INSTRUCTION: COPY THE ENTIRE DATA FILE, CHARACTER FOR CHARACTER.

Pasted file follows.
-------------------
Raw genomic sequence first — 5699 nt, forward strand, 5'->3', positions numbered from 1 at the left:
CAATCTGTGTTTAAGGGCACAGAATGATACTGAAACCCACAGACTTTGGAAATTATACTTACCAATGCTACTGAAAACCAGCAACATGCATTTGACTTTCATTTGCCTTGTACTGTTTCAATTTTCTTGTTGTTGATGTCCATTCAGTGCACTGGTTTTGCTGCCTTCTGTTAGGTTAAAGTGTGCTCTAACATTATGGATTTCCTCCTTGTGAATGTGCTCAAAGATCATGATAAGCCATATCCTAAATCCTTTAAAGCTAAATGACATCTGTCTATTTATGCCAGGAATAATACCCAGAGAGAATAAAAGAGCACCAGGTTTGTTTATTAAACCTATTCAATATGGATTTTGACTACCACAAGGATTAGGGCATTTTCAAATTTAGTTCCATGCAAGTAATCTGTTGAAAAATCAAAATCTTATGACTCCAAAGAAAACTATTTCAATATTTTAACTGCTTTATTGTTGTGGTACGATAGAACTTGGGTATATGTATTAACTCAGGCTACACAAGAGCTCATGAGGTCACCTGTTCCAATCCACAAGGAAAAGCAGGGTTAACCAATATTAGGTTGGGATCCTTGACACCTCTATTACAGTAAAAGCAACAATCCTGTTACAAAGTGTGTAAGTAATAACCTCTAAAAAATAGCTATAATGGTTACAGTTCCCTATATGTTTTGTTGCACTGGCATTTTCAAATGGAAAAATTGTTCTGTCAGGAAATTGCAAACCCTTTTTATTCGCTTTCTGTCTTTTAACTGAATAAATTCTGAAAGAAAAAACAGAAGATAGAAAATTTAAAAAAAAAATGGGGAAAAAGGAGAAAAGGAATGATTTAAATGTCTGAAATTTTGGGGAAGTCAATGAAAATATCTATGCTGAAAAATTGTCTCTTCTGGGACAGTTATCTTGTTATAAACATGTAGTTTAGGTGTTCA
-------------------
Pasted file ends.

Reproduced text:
Raw genomic sequence first — 5699 nt, forward strand, 5'->3', positions numbered from 1 at the left:
CAATCTGTGTTTAAGGGCACAGAATGATACTGAAACCCACAGACTTTGGAAATTATACTTACCAATGCTACTGAAAACCAGCAACATGCATTTGACTTTCATTTGCCTTGTACTGTTTCAATTTTCTTGTTGTTGATGTCCATTCAGTGCACTGGTTTTGCTGCCTTCTGTTAGGTTAAAGTGTGCTCTAACATTATGGATTTCCTCCTTGTGAATGTGCTCAAAGATCATGATAAGCCATATCCTAAATCCTTTAAAGCTAAATGACATCTGTCTATTTATGCCAGGAATAATACCCAGAGAGAATAAAAGAGCACCAGGTTTGTTTATTAAACCTATTCAATATGGATTTTGACTACCACAAGGATTAGGGCATTTTCAAATTTAGTTCCATGCAAGTAATCTGTTGAAAAATCAAAATCTTATGACTCCAAAGAAAACTATTTCAATATTTTAACTGCTTTATTGTTGTGGTACGATAGAACTTGGGTATATGTATTAACTCAGGCTACACAAGAGCTCATGAGGTCACCTGTTCCAATCCACAAGGAAAAGCAGGGTTAACCAATATTAGGTTGGGATCCTTGACACCTCTATTACAGTAAAAGCAACAATCCTGTTACAAAGTGTGTAAGTAATAACCTCTAAAAAATAGCTATAATGGTTACAGTTCCCTATATGTTTTGTTGCACTGGCATTTTCAAATGGAAAAATTGTTCTGTCAGGAAATTGCAAACCCTTTTTATTCGCTTTCTGTCTTTTAACTGAATAAATTCTGAAAGAAAAAACAGAAGATAGAAAATTTAAAAAAAAAATGGGGAAAAAGGAGAAAAGGAATGATTTAAATGTCTGAAATTTTGGGGAAGTCAATGAAAATATCTATGCTGAAAAATTGTCTCTTCTGGGACAGTTATCTTGTTATAAACATGTAGTTTAGGTGTTCA